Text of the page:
Dichondra carolinensis, commonly known as Carolina Pony’s-foot or Carolina Dichondra, is a low-growing perennial plant native to southeastern United States. It belongs to the family Convolvulaceae, which includes plants like morning glories and bindweeds. It is valued for its ornamental qualities and is often used as a ground cover in landscapes, lawns, and gardens. It has a prostrate growth habit, with stems that creep along the ground and form a dense mat-like cover. The leaves of Dichondra carolinensis are round or kidney-shaped, giving it a distinctive appearance. Although it is valued as a ground cover, it is often regarded as a weed of lawns and turfgrass, and its ability to spread vegetatively and by gravity-dispersed seeds make it likely that it will escape beyond cultivated sites. However, outside of cultivated settings, it is unlikely to become a serious weed of agriculture or the natural environment.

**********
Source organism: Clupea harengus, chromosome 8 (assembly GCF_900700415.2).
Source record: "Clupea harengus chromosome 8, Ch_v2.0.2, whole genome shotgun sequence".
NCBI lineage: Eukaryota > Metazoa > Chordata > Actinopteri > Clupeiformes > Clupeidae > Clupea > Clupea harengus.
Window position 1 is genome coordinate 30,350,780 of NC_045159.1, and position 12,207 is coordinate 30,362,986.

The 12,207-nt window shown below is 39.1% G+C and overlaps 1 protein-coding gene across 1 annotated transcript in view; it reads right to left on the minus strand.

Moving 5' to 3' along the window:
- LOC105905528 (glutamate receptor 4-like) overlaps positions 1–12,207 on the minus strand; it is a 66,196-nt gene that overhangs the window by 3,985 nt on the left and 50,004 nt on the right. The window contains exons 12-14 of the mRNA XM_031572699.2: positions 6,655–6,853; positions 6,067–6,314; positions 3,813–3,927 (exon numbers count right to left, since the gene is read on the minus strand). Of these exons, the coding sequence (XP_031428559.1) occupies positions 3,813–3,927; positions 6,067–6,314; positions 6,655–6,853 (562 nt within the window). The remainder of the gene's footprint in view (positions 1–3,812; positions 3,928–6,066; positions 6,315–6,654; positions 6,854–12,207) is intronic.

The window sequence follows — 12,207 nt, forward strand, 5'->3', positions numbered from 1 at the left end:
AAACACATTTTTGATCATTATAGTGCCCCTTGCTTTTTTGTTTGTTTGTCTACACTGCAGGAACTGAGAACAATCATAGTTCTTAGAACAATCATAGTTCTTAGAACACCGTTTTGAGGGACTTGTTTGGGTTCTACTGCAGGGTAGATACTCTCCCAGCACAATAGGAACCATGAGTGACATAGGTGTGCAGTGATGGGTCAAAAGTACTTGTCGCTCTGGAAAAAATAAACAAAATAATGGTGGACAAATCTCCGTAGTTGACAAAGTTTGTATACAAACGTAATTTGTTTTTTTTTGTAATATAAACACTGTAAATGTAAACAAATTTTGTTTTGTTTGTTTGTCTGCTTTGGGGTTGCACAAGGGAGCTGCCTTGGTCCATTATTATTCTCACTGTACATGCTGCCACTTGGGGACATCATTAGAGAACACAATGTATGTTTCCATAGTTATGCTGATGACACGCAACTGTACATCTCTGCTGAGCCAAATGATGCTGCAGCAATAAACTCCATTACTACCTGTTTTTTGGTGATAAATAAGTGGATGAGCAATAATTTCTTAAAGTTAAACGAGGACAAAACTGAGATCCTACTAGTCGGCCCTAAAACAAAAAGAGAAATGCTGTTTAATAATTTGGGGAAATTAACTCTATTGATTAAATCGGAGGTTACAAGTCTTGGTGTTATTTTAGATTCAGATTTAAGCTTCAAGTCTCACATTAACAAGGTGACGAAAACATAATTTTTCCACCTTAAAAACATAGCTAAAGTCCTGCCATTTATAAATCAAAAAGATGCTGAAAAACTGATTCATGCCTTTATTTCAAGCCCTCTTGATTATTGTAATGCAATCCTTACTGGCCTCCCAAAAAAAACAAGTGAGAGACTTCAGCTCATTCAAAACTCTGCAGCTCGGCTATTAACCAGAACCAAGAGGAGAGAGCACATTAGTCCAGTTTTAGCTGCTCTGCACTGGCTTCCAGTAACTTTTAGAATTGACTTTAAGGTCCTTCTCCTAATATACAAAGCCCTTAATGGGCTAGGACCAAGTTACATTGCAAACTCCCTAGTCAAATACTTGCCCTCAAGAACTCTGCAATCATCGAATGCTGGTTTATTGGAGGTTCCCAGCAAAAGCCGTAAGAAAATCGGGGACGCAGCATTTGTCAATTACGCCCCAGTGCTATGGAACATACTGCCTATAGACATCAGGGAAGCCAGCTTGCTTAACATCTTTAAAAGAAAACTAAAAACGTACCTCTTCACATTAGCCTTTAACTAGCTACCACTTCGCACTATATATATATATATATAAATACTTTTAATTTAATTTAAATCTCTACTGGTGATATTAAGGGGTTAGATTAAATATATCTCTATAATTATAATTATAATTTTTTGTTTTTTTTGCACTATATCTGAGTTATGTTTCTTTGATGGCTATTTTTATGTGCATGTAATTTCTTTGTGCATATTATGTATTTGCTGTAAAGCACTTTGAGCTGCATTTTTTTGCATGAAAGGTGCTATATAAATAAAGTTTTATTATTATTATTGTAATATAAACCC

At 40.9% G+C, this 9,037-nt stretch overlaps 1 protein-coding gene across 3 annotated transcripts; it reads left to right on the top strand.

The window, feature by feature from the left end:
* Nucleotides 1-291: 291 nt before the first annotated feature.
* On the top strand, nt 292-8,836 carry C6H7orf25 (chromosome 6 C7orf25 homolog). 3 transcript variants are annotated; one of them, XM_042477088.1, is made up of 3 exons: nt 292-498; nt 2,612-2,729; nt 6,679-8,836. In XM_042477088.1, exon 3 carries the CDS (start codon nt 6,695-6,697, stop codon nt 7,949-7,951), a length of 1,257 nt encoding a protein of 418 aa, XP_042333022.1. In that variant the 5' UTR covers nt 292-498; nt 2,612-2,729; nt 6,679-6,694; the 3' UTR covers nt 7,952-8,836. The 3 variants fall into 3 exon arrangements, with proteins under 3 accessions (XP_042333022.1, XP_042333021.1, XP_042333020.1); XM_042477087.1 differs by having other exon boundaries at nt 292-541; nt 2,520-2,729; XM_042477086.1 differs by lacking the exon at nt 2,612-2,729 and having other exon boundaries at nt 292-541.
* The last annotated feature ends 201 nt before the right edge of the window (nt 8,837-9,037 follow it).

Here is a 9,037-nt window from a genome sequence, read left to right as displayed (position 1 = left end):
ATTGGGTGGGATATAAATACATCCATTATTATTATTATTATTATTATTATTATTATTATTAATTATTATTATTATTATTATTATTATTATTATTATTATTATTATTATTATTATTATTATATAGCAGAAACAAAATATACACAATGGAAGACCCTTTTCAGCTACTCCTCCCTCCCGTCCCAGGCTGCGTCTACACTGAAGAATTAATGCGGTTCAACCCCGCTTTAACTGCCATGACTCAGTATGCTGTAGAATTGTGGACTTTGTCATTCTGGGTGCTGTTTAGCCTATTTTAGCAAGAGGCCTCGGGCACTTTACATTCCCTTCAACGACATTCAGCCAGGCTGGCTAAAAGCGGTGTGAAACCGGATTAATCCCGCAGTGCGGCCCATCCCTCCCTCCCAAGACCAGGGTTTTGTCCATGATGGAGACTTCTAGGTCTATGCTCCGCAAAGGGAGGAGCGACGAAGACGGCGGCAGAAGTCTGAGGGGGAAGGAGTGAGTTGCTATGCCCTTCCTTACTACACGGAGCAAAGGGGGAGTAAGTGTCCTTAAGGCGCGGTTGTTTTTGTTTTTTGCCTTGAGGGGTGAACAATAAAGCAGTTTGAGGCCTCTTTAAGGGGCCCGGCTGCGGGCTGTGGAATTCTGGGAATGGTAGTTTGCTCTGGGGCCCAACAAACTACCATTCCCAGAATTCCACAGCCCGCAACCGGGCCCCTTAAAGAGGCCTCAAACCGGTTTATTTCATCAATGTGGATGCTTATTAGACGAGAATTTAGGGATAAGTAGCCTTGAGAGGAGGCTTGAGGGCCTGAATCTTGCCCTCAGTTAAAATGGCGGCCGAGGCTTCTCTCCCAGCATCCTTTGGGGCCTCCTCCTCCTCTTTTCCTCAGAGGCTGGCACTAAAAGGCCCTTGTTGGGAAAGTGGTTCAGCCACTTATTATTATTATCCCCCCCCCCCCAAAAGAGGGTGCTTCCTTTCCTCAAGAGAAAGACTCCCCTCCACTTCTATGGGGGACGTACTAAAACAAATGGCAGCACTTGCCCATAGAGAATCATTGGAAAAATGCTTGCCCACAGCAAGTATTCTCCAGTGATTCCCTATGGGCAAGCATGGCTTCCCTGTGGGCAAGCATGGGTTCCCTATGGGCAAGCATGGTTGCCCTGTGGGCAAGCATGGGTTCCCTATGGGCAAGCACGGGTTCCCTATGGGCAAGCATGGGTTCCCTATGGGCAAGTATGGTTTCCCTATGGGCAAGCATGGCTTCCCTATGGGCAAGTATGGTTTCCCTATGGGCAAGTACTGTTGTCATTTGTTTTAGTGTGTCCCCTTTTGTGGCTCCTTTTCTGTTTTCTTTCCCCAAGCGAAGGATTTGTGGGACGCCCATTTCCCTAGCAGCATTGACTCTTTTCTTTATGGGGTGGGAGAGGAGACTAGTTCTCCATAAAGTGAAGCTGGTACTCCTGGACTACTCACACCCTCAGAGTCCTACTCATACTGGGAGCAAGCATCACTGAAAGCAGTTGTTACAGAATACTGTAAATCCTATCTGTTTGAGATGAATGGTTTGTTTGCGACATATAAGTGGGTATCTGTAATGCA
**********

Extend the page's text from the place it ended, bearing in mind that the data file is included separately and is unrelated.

High Risk Traits:
- Grows and can spread in regions with tropical climates
- Naturalized elsewhere, but not documented as naturalized in the Hawaiian Islands to date.
- A common weed in lawns and turfgrass (although also valued as a groundcover in lawns)
- Other Dichondra species are invasive weeds
- Tolerates many soil types.
- Reproduces by seeds and vegetatively by rooting at stem nodes.
- Reaches maturity in 1-2 growing seasons
- Seeds by gravity, along heavily trafficked areas (e.g., roadsides), by water (common near aquatic habitats), as a soil contaminant, and through intentional cultivation
- Tolerates mowing (may make mechanical control ineffective)
Low Risk Traits:
- Despite categorization as a lawn weed, this plant is often valued for its ground cover in lawns and is not documented to be detrimental to lawns or other low growing vegetation.
- Unarmed (no spines, thorns, or burrs)
- Palatable to deer.
- Seeds reported to lack dormancy.
- Herbicides may provide effective control.